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Solar Power Generation: Growth in L.A. and the Southwest

2012 October 19

October 2012 has seen significant decisions made for clean energy, particularly solar power generation, in the US, southwest, and California. I get pretty excited at news like this – clean energy has a bright future here.

Los Angeles Approves LADWP Clean Energy Plan

Solar PV power generationAccording to an article in the Huffington Post, the city of Los Angeles has made an impressive move to invest in clean power sources — particularly solar power generation — replacing dependence on coal-fired plants.  This is a smart move for many reasons, the most obvious one being reducing pollution from burning fossil fuels. It’s also smart for long-term savings. Even considering the initial investment, they will save a significant portion of the (currently) $500 million spent on coal each year. And as the cost of coal rises, that savings will be even greater.

One of the things I like best about this priority is that they are clearly not depending exclusively on developing new power plants, but on providing incentives for homeowners and businesses to install solar photovoltaic (PV) panels to generate power for their own buildings which can then feed excess power back into the L.A. grid. It’s a brilliant way to reduce demand on power plants, and allows people to save significantly on their electric power bills while distributing solar power generation across a very wide area and spectrum of sources. And everyone benefits from cleaner air.

More exciting benefits with this approach include the increase of employment opportunities in construction, remodeling, electrical, solar, wind, and geothermal installation services. It can also boost local manufacturing jobs, since there are several manufacturers of solar photovoltaics, panels, wind turbines, and components in the L.A. region.

Concentrating solar power generating plantSolar Power Generation Projects in the Southwest

But that’s not all. There are a huge number of solar power projects across the country. Here’s a summary from the Solar Energy Industries Association:

  • “There are over 480 major solar projects currently in the database, representing over 31 GW (gigawatts) of capacity.
  • The list shows that there is over 2.2 GW of major solar projects currently operating.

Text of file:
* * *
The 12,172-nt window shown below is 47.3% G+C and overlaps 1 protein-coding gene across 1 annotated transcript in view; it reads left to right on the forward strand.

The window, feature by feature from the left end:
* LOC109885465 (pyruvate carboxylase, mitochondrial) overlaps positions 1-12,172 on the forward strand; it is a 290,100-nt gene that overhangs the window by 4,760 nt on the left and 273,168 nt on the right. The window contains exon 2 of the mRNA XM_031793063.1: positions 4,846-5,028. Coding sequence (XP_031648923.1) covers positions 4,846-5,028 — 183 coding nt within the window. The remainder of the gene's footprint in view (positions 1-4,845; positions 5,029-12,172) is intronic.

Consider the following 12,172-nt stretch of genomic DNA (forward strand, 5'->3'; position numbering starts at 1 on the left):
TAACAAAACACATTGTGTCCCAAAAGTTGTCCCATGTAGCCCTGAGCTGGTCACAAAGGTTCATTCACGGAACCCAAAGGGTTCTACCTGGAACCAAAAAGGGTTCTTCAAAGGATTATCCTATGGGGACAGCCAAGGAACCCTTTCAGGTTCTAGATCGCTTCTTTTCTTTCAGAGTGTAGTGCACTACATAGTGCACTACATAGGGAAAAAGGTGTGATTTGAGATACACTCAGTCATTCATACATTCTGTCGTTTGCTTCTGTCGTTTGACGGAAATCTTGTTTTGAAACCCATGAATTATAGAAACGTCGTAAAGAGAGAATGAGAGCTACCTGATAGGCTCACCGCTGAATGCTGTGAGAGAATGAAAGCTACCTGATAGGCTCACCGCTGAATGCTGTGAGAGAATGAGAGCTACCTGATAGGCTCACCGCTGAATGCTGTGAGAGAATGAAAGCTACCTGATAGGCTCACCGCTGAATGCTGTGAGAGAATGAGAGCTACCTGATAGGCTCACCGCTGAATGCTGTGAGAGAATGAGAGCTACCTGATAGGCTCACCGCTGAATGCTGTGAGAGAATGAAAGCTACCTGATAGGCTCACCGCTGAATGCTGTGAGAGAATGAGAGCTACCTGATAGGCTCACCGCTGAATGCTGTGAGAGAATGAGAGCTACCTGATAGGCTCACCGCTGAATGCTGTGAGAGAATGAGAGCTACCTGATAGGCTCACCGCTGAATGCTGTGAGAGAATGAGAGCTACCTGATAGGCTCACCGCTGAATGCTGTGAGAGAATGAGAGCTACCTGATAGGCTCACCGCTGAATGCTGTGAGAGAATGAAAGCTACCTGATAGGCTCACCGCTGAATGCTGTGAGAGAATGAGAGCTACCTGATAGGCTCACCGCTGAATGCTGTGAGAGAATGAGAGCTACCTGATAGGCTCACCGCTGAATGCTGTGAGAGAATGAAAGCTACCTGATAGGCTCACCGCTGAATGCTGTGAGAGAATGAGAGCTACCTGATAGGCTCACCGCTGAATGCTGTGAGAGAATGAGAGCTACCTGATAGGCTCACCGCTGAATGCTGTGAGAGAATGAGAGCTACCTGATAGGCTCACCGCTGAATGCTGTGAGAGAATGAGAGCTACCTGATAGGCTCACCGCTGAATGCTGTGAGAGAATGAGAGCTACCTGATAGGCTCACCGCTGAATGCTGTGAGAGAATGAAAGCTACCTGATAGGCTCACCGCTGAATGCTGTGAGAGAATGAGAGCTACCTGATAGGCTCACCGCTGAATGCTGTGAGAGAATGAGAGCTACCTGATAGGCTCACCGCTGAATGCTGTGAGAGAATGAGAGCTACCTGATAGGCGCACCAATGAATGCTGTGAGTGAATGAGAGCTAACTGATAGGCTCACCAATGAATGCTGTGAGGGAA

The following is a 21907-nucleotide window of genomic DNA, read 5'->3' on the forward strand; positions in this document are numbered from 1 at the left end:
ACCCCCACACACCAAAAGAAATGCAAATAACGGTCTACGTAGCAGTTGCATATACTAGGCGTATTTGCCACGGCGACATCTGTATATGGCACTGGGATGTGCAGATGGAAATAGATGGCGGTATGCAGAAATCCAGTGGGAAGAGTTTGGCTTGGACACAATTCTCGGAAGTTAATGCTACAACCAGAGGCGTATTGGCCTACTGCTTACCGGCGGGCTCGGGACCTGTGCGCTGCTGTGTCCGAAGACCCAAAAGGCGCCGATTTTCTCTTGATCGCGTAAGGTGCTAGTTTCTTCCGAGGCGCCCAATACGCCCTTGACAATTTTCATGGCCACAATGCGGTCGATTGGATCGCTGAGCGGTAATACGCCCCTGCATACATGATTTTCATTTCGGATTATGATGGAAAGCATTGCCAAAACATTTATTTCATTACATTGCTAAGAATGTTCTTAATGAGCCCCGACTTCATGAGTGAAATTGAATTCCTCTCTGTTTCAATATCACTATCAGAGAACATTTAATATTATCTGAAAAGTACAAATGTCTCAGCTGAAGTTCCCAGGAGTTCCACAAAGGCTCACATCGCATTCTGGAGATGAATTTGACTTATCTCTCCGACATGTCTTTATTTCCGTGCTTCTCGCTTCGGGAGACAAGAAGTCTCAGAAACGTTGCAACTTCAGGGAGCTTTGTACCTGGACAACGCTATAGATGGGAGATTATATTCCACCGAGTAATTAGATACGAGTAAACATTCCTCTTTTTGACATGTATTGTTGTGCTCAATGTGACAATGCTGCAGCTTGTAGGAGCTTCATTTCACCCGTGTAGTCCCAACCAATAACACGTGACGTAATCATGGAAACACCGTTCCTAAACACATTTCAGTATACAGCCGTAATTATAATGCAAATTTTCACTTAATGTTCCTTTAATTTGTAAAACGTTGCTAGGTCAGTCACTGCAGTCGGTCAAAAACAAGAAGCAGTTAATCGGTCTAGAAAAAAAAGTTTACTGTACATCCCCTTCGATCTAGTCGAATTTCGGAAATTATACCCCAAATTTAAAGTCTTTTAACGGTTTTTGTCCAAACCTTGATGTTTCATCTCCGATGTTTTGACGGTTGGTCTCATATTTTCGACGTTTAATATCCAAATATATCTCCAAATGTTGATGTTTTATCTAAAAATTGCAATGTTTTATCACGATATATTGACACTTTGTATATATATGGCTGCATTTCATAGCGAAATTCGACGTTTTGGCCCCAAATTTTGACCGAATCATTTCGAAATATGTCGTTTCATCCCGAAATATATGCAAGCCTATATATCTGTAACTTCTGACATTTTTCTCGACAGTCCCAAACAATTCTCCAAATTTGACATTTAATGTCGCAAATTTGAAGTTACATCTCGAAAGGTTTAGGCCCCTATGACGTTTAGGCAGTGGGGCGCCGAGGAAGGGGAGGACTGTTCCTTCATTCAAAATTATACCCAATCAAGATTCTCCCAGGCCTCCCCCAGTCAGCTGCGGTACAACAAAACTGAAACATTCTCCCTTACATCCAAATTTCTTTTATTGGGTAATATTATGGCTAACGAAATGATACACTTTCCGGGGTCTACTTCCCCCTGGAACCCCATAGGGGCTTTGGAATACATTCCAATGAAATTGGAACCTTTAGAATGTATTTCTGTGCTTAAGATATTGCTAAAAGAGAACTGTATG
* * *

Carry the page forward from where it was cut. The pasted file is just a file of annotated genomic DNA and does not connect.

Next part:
• There remains an enormous amount of capacity in the pipeline, with over 29 GW of PV (photovoltaic) and CSP (concentrated solar power) projects either under construction or under develop”

Check out the Solar Energy Industries Association’s Interactive Map of current solar power generation projects. Significant for the southwest is not only the number but the scale of solar power plants, both PV and concentrators.

SEIA solar power generation projects map image

Image courtesy SEIA

As Yahoo Finance reports in their article “Plan to streamline solar development in West OK’d” dated October 12, 2012: “Federal officials on Friday approved a plan that sets aside 445 square miles of public land for the development of large-scale solar power plants, cementing a new government approach to renewable energy development in the West after years of delays and false starts”.

Included in this plan is land designated as 17 new “solar energy zones” covering 285,000 acres in the six southwestern states. 153,627 acres – more that half the total area – is in Southern California alone. Furthermore, an additional area totaling almost 30,000 square miles was marked by the US Dept. of the Interior as “variance zones” – land on which developers may propose solar projects.

SEIA Solar Power Generation Projects Interactive Map Image SW section

Image courtesy of NASA, © 2012 Microsoft Corporation, © 2010 NAVTEQ; Data collected and indicated by SEIA

No matter how you slice it, nationwide that’s a huge number of projects representing an increase of more than 14 times the current solar power generating capacity in gigawatts. Even if only half of them are built, that represents a 7x growth. In the six southwest states of California, Nevada, Utah, Arizona, and Colorado and New Mexico represent most of the land in this landmark decision, the majority in California alone.

The days of slow incremental solar power development appear to be ending. This bodes well for dreams of energy independence, job growth, and cleaner air and water.

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